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  1. #1
    Senior Member jp_48504's Avatar
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    Apr 2005

    White House candidates face initial financial test

    White House candidates face initial financial test
    By John Whitesides, Political Correspondent 2 hours, 54 minutes ago

    WASHINGTON (Reuters) - Presidential candidates are scrambling to fill their bank accounts before next week's initial deadline for donations, which could begin to separate contenders from pretenders in a crowded 2008 White House field.

    The end of the fund-raising quarter on March 31 offers the campaign's first objective gauge of a candidate's performance, as measured by their ability to coax the maximum $2,300 checks from big-money donors and smaller donations from grass roots activists.

    "This will be the first key report card of the 2008 presidential race," said Michael Toner, a former chairman of the
    Federal Election Commission who recently left the FEC to practice campaign finance and election law.

    "It's an important snapshot of candidate viability. Early money attracts later money. It becomes even harder to raise money if you aren't seen as a top tier candidate at the end of this reporting period," he said.

    In a fast-starting nomination race expected to break fund-raising records and possibly be over in less than 11 months, candidates must prove quickly they can raise the tens of millions of dollars needed to build a viable organization.

    Reports must be submitted to the FEC by April 15 listing the donations received by each candidate in the first three months of the year.

    An increase in individual donor limits under a 5-year-old federal law, the ease of raising money on the Internet and the intensity of a wide-open White House race with high-profile candidates is expected to jack up fund-raising totals and perhaps drive some early laggards from the race.

    Hillary Rodham Clinton of New York, who leads the Democratic field in national polls, is widely expected to set the pace for both parties when fund-raising figures are revealed in April.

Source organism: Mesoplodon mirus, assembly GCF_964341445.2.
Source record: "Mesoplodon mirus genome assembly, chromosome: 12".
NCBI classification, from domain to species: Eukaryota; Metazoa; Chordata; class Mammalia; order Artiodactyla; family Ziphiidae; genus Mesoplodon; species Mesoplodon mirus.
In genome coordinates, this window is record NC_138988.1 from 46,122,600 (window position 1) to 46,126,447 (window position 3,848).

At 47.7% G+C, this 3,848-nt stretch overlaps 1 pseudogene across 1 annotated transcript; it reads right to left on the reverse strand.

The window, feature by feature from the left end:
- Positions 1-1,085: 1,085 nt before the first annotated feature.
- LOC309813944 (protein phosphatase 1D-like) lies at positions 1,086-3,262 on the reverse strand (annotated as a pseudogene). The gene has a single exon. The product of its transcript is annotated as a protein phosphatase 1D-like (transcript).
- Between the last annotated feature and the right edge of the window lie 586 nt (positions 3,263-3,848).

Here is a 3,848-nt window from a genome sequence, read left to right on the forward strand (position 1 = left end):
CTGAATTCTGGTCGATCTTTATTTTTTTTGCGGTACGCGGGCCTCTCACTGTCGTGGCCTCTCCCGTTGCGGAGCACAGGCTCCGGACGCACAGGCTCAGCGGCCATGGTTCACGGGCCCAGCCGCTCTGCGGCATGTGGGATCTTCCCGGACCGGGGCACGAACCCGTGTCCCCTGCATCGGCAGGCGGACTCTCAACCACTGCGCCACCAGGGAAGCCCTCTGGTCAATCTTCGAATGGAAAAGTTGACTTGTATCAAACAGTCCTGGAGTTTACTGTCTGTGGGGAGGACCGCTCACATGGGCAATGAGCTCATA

She rolled $11 million from her Senate account into the White House campaign and can tap a fund-raising network headed by campaign veterans linked to her husband, former President
    Bill Clinton. She raised more than $2.5 million on Tuesday at a Washington fund raiser with Bill Clinton.

    Some analysts and rival campaigns suggest she could raise $30 million to $40 million or more in the first quarter. Her campaign has set a public goal of $15 million -- an almost certain sign she will do much better.

    Most campaigns play a similar expectations game, denigrating their own fund-raising success in the hope they will exceed expectations and touting other campaigns in the hope they will fall short.

    Toner said he expected several candidates to raise more than $30 million in the first quarter, sailing well past the $7.4 million Democrat
    John Edwards raised in the first quarter of 2003 to lead the field in advance of the last presidential race in 2004.

    Sen. Barack Obama (news, bio, voting record) of Illinois, whose rise to second place behind Clinton in national Democratic polls has sparked a heated rivalry, held a string of successful fund raisers in Hollywood and elsewhere. But an aide cautioned his late start in the money race put them in catch-up mode.

    "We didn't necessarily start from zero, but it's a team and an infrastructure that did not exist at the very beginning of this quarter," said Robert Gibbs, an Obama spokesman.

    Given the stakes, the packed field of 2008 contenders has jammed their March calendars with fund raisers in a late bid to pump up their figures.

    Former New York
    Mayor Rudolph Giuliani, who leads the Republican field in national public opinion polls, has 36 fund-raising events scheduled in March. Top rival John McCain (news, bio, voting record), an Arizona senator, has 27.

    Former Massachusetts Gov. Mitt Romney, a Republican who raised more than $6.5 million in one day during the week he entered the race, had fund raisers scheduled on 21 days in March.

    While acknowledging the importance of the money figures, some campaigns said they are just the first in a long series of measuring posts on the road to the White House.

    "We're focused on building a campaign to win the nomination, so fund raising is important all year. It's not more important in March 2007 than at any other point," said Brian Jones, a McCain spokesman. ... s_money_dc
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  2. #2

    Join Date
    Jan 1970
    Presidential candidates are scrambling to fill their bank accounts
    That about says it all...
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